People are being warned not to be tempted by fake investments, such as cryptocurrency scams, as living costs bite.
A growing number of investment scam complaints are being seen by the Financial Ombudsman Service (FOS).
Many of these complaints involve cryptocurrency, it said.
Scams often involve someone being persuaded to buy cryptocurrency through a legitimate intermediary and then sending money to what they believe is a genuine investment platform, which is in reality operated by fraudsters.
In cases of investment fraud, the ombudsman service said it has seen examples of consumers being scammed out of tens or even hundreds of thousands of pounds.
The service’s caseload between April and June included 570 complaints made by customers, often against their bank, after they had authorised payments which later turned out to involve investment scams.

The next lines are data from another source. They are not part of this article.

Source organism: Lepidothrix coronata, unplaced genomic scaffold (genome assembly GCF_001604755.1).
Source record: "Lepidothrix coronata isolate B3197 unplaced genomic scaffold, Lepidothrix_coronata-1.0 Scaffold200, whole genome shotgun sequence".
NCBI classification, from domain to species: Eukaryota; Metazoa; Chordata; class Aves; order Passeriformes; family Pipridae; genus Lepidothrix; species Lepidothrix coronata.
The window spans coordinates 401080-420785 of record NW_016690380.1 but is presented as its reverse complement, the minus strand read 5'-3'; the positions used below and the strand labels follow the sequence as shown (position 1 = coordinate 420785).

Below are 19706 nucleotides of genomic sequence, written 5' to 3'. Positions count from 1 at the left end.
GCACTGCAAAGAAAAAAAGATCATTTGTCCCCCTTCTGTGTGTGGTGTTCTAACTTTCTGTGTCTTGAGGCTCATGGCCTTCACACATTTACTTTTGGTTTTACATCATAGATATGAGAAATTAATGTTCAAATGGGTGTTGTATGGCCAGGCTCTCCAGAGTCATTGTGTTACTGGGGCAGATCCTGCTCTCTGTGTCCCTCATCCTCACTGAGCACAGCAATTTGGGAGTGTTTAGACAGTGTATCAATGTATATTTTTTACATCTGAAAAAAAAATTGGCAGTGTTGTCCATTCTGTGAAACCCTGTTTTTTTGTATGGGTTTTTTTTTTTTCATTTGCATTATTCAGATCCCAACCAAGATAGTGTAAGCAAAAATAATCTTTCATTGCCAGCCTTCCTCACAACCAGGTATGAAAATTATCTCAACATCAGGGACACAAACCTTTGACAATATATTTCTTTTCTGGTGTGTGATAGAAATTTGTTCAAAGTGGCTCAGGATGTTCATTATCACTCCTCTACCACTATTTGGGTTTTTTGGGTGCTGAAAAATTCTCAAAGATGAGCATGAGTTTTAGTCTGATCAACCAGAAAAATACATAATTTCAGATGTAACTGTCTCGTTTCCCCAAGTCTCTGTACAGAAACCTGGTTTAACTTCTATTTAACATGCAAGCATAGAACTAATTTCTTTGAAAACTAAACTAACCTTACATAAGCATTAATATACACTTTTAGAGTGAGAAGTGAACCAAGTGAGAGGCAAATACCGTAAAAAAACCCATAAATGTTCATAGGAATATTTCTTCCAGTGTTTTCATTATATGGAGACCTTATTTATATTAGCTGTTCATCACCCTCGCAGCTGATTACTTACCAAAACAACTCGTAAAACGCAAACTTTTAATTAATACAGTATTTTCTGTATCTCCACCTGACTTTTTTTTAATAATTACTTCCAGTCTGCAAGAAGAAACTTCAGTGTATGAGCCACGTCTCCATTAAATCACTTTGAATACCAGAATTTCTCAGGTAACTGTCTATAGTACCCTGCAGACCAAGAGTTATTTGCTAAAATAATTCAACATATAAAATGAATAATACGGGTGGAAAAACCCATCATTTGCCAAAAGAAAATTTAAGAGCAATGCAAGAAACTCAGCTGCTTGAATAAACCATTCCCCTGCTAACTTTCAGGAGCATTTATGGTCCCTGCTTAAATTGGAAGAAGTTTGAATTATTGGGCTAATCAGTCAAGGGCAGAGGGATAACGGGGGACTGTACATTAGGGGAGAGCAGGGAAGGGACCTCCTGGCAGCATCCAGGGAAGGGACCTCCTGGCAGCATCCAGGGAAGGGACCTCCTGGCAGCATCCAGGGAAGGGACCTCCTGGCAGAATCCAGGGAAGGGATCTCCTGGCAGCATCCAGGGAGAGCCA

This compared with 500 complaints in the same period a year earlier.
The FOS upheld around 60% of investment fraud complaints in consumers’ favour between April and June this year.
Nausicaa Delfas, interim chief executive and chief ombudsman at the FOS, said: “We are concerned that, in current economic circumstances, people could be tempted to invest in fake investments.
“Our advice to consumers is be wary, conduct their own research, check the FCA register and contact the firm directly on the number listed.
“If people feel they have been treated unfairly by their bank, they should contact the Financial Ombudsman Service, and we will see whether we can help.”